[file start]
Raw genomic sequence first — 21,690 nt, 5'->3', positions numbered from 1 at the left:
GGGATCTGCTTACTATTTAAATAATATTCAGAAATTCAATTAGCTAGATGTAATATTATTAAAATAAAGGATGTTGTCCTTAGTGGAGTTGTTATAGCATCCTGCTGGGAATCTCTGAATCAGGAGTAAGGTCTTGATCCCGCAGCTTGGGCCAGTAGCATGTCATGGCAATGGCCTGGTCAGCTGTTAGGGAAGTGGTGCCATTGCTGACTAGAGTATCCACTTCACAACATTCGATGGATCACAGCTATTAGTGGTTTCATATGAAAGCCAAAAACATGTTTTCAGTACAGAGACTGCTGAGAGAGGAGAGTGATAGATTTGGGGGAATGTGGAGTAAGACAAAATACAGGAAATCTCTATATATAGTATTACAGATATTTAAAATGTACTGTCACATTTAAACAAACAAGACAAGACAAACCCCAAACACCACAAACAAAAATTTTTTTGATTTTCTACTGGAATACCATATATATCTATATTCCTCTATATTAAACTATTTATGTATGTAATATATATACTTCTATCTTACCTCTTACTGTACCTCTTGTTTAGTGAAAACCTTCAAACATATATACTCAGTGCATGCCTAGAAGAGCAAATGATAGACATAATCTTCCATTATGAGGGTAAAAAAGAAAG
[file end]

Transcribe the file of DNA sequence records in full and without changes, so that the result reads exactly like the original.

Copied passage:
Raw genomic sequence first — 21,690 nt, 5'->3', positions numbered from 1 at the left:
GGGATCTGCTTACTATTTAAATAATATTCAGAAATTCAATTAGCTAGATGTAATATTATTAAAATAAAGGATGTTGTCCTTAGTGGAGTTGTTATAGCATCCTGCTGGGAATCTCTGAATCAGGAGTAAGGTCTTGATCCCGCAGCTTGGGCCAGTAGCATGTCATGGCAATGGCCTGGTCAGCTGTTAGGGAAGTGGTGCCATTGCTGACTAGAGTATCCACTTCACAACATTCGATGGATCACAGCTATTAGTGGTTTCATATGAAAGCCAAAAACATGTTTTCAGTACAGAGACTGCTGAGAGAGGAGAGTGATAGATTTGGGGGAATGTGGAGTAAGACAAAATACAGGAAATCTCTATATATAGTATTACAGATATTTAAAATGTACTGTCACATTTAAACAAACAAGACAAGACAAACCCCAAACACCACAAACAAAAATTTTTTTGATTTTCTACTGGAATACCATATATATCTATATTCCTCTATATTAAACTATTTATGTATGTAATATATATACTTCTATCTTACCTCTTACTGTACCTCTTGTTTAGTGAAAACCTTCAAACATATATACTCAGTGCATGCCTAGAAGAGCAAATGATAGACATAATCTTCCATTATGAGGGTAAAAAAGAAAG